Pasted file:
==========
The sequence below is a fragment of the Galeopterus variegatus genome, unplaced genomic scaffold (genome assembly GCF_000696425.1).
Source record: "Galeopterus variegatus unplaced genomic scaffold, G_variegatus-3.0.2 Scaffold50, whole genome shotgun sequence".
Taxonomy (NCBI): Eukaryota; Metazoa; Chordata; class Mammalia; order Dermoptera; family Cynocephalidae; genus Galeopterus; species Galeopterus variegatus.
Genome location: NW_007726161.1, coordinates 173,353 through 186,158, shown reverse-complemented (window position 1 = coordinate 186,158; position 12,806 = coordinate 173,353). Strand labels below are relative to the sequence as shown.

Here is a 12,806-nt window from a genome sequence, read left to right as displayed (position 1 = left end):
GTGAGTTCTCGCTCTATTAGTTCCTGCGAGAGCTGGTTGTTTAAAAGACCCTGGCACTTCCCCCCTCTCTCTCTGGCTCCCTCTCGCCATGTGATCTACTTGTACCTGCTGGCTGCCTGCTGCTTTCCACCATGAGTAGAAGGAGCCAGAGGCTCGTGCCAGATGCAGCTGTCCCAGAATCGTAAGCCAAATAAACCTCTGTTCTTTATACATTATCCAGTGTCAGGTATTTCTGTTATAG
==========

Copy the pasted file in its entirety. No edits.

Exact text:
The sequence below is a fragment of the Galeopterus variegatus genome, unplaced genomic scaffold (genome assembly GCF_000696425.1).
Source record: "Galeopterus variegatus unplaced genomic scaffold, G_variegatus-3.0.2 Scaffold50, whole genome shotgun sequence".
Taxonomy (NCBI): Eukaryota; Metazoa; Chordata; class Mammalia; order Dermoptera; family Cynocephalidae; genus Galeopterus; species Galeopterus variegatus.
Genome location: NW_007726161.1, coordinates 173,353 through 186,158, shown reverse-complemented (window position 1 = coordinate 186,158; position 12,806 = coordinate 173,353). Strand labels below are relative to the sequence as shown.

Here is a 12,806-nt window from a genome sequence, read left to right as displayed (position 1 = left end):
GTGAGTTCTCGCTCTATTAGTTCCTGCGAGAGCTGGTTGTTTAAAAGACCCTGGCACTTCCCCCCTCTCTCTCTGGCTCCCTCTCGCCATGTGATCTACTTGTACCTGCTGGCTGCCTGCTGCTTTCCACCATGAGTAGAAGGAGCCAGAGGCTCGTGCCAGATGCAGCTGTCCCAGAATCGTAAGCCAAATAAACCTCTGTTCTTTATACATTATCCAGTGTCAGGTATTTCTGTTATAG